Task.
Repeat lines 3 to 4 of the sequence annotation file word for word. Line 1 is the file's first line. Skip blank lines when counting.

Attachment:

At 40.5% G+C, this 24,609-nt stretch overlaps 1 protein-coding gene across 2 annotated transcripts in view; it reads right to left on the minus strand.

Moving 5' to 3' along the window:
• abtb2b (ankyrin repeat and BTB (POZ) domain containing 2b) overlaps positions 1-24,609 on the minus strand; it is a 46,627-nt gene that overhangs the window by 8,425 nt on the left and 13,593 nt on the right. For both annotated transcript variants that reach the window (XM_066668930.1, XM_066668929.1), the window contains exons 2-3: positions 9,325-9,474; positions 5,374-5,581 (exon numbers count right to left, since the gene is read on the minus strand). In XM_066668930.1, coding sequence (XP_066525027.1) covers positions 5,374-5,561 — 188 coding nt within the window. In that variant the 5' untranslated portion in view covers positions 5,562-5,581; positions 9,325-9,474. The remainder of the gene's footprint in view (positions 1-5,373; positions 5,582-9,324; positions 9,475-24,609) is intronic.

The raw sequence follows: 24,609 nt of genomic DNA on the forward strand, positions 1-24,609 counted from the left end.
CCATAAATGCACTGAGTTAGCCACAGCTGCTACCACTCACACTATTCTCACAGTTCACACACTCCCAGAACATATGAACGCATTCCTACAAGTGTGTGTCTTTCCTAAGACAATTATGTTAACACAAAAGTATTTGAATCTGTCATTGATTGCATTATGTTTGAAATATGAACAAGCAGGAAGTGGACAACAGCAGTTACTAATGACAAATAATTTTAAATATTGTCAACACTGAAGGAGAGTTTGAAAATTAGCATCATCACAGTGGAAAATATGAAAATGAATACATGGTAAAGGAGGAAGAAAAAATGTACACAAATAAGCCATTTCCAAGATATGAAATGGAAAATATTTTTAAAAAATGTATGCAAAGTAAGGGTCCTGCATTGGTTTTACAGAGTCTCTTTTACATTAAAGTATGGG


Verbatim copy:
• abtb2b (ankyrin repeat and BTB (POZ) domain containing 2b) overlaps positions 1-24,609 on the minus strand; it is a 46,627-nt gene that overhangs the window by 8,425 nt on the left and 13,593 nt on the right. For both annotated transcript variants that reach the window (XM_066668930.1, XM_066668929.1), the window contains exons 2-3: positions 9,325-9,474; positions 5,374-5,581 (exon numbers count right to left, since the gene is read on the minus strand). In XM_066668930.1, coding sequence (XP_066525027.1) covers positions 5,374-5,561 — 188 coding nt within the window. In that variant the 5' untranslated portion in view covers positions 5,562-5,581; positions 9,325-9,474. The remainder of the gene's footprint in view (positions 1-5,373; positions 5,582-9,324; positions 9,475-24,609) is intronic.

The raw sequence follows: 24,609 nt of genomic DNA on the forward strand, positions 1-24,609 counted from the left end.